John D September 01, 2012 at 12:21 AM
Large industrial style loft units with the first fiber connection in Putnam for the horde of young (though not as young as we used to be) technology professionals already living in Brewster/Southeast who mainly telecommute and occasionally use Metro-North into Manhattan . They need faster internet and a large studio workspace. Industrial style would minimize the cost to fix up too. There are also the large fields behind the school that could be turned into the 'Brewster Mountain Biking Park Extension' of the awesome Putnam bike path.
Rose Zucker Aglieco September 01, 2012 at 02:01 AM
I would like to see it become apartments or condos. White Plains Battle Hill School became condos years ago...how about a multi use buliding so that some space could be art studios. the proximity to the village and the train make this a wonderful place for upscale residential/office condos or apartments.
lillian philbin September 01, 2012 at 12:02 PM
Definitely housing of some type. Careful thought will be needed. Low income or luxury shouldn't be the only options. There is a middle class market in all age groups that is always ignored. The accessibility to the train is great. Also everyone will have parking.
Jen McArdle September 01, 2012 at 01:07 PM
While I agree that condos or high end apartments would be great additions to Brewster, I am not sure what kind of "draw" they would create since the village itself needs so much work. If the building could retain its educational role as a place to house continuing education classes (perhaps art-based), art studios, or audio-visual media studios, it would add to burgeoning art culture in the village (I am thinking of a place like northern westchester center for the arts). As for the grounds, perhaps they can finally be used for the pool the village (and the town of southeast) so desperately needs.
JimmyG September 01, 2012 at 03:19 PM
Why not a startup incubator ? Small / Large affordable space for entrepreneurs to gather and interact. Fast connections, accessibility to transportation, etc.. You can't ask for a better spot. You might also find money -coming back- into the community .. JimmyG
Art Hanley September 01, 2012 at 03:45 PM
Let it go on the tax rolls. God knows the Village and town could both use additional income.
Art Hanley September 01, 2012 at 03:46 PM
I agree! Back on the tax rolls.
Southeaster September 02, 2012 at 09:55 PM
I'd like to see whatever it is aimed at young professionals. Brewster already has senior and low-income housing and plenty of beautiful single-family homes for the wealthy. It's the up and coming twenty- and thirtysomethings who need a place to live and/or work that's affordable and convenient to transportation. I wouldn't mind apartments, condos, studio space, or some combination thereof. Brewster is trying to re-brand itself as an arts town, and young artsy types are often the first to move into places that are, shall we say, a little worse for wear and clean them up. I think the former school could also make an ideal place for offices. We could use more businesses in Brewster, not more restaurants and retail outlets but real businesses that create high-paying jobs. As for the grounds, a pool or a community garden would be nice.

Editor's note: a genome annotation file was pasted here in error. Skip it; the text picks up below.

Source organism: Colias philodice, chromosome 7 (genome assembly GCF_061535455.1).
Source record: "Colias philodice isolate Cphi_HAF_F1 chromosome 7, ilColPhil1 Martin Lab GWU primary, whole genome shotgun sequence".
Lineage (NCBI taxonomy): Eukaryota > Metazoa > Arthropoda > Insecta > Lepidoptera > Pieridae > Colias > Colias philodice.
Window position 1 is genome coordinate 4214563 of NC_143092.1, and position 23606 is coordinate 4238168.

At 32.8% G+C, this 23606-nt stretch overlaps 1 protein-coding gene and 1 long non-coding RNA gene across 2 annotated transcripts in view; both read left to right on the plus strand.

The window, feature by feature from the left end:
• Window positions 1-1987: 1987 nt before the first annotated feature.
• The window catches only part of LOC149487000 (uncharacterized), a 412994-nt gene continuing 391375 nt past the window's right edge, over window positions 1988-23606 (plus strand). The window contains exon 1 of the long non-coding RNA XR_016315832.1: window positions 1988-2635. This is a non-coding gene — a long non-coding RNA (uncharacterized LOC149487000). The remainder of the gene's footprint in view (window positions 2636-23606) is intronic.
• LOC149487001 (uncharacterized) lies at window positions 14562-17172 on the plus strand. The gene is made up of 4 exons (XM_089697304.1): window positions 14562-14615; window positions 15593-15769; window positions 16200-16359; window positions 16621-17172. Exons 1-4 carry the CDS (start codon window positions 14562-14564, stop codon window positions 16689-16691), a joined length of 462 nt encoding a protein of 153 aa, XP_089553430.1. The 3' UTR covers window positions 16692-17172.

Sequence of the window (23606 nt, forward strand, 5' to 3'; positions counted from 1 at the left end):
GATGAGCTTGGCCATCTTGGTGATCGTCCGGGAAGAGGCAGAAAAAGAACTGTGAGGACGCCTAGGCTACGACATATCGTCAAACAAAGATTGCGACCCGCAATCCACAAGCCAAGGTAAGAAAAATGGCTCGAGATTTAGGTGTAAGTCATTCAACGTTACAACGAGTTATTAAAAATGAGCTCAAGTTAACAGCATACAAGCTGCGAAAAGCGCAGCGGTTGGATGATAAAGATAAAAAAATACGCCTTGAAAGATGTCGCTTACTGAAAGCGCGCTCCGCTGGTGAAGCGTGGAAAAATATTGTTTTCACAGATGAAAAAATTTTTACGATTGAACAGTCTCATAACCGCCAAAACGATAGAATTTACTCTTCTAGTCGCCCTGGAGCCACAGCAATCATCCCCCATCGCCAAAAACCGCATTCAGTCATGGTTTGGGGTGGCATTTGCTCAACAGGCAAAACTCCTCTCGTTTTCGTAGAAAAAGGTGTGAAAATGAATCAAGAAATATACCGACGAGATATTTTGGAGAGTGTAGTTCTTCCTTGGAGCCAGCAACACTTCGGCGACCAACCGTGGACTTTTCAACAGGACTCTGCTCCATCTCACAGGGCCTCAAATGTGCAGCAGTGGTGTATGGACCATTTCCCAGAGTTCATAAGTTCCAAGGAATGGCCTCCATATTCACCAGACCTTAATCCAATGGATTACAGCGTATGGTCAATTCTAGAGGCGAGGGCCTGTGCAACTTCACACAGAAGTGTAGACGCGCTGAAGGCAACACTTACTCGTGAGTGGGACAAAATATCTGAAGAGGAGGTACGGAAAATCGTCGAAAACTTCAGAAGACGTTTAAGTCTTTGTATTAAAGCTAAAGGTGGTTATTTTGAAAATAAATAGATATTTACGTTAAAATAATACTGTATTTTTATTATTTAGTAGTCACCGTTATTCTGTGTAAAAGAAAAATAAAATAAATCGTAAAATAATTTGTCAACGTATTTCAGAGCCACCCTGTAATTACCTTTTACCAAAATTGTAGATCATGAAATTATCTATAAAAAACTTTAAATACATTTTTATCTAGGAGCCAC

Joe Lambert October 03, 2012 at 10:25 PM
YMCA, pool, gym, track, maybe even rooms for rent not sure though. High end rent here in the VOB?? Not sure whose knocking on our doors here, but I'm not sure if high end renters want to b here, I'd love em to move into the area too, but haven't heard th phrase, hey I'm looking to move into those new high end condos in Brewster hmmm, ever. I live here and we love it, but we are unique, like are neighbors. Frankly if nothing happens to it, that's fine with me, love to play ball there and use the playground without getting harassed by the school now.
Robert Morganti November 06, 2012 at 04:16 AM
Definitely should be mid-market priced condos (competing with all of the big Toll Brothers style condo complexes going up in surrounding neighborhoods) and shouldn't be low income or senior only housing. Brewster can have a lot to offer if there are things good enough to attract people to move their lives there. There are condo complexes going up in all surrounding towns and guess what... People from Brewster are leaving for those areas. Things are developing all over at an extremely fast pace and Brewster simply is not... Whatever is done with Garden Street, please do not half-ass it. The building is beautiful from an architectural perspective; there is value behind that which can be leveraged.
laughingmywayoutofwestchester November 15, 2012 at 02:37 PM
Condos - back on the tax roles. Try to attract more middle class - upper middle class professionals. Look to White Plains' Battle Ave School or Tarrytown's Pierson School. Both successful transitions
Maria November 21, 2012 at 05:35 PM
I think a cooking institute...a school that brings in young professionals to come into the area and fill the housing stock we already have. Then the Village can encourage the opening up lots of great restaurants so the many people who travel through the Village will want to stay a while and spend some time in the Village, boost our economy, and make the Village a happening place. The convenience to NYC cannot be beat...so cooking professionals can travel to jobs elsewhere too.